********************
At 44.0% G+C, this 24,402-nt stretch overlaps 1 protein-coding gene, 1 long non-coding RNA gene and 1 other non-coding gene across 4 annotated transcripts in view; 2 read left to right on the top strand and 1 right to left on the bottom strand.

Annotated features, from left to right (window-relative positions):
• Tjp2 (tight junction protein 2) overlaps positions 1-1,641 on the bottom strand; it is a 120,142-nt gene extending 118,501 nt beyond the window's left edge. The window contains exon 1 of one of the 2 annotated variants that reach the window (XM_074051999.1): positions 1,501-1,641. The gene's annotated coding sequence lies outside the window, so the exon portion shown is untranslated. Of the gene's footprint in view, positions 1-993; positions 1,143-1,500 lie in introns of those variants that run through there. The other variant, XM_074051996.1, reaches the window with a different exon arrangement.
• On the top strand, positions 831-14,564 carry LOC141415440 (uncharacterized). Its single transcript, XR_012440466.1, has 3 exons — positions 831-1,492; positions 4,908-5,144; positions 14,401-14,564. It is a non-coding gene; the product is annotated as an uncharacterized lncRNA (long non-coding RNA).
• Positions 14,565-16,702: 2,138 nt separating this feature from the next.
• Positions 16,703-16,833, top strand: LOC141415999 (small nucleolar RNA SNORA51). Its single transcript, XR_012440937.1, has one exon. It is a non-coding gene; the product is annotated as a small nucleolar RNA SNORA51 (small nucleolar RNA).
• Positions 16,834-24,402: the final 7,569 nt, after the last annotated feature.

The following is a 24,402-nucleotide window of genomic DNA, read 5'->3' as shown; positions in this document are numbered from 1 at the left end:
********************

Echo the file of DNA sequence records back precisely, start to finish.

At 44.0% G+C, this 24,402-nt stretch overlaps 1 protein-coding gene, 1 long non-coding RNA gene and 1 other non-coding gene across 4 annotated transcripts in view; 2 read left to right on the top strand and 1 right to left on the bottom strand.

Annotated features, from left to right (window-relative positions):
• Tjp2 (tight junction protein 2) overlaps positions 1-1,641 on the bottom strand; it is a 120,142-nt gene extending 118,501 nt beyond the window's left edge. The window contains exon 1 of one of the 2 annotated variants that reach the window (XM_074051999.1): positions 1,501-1,641. The gene's annotated coding sequence lies outside the window, so the exon portion shown is untranslated. Of the gene's footprint in view, positions 1-993; positions 1,143-1,500 lie in introns of those variants that run through there. The other variant, XM_074051996.1, reaches the window with a different exon arrangement.
• On the top strand, positions 831-14,564 carry LOC141415440 (uncharacterized). Its single transcript, XR_012440466.1, has 3 exons — positions 831-1,492; positions 4,908-5,144; positions 14,401-14,564. It is a non-coding gene; the product is annotated as an uncharacterized lncRNA (long non-coding RNA).
• Positions 14,565-16,702: 2,138 nt separating this feature from the next.
• Positions 16,703-16,833, top strand: LOC141415999 (small nucleolar RNA SNORA51). Its single transcript, XR_012440937.1, has one exon. It is a non-coding gene; the product is annotated as a small nucleolar RNA SNORA51 (small nucleolar RNA).
• Positions 16,834-24,402: the final 7,569 nt, after the last annotated feature.

The following is a 24,402-nucleotide window of genomic DNA, read 5'->3' as shown; positions in this document are numbered from 1 at the left end: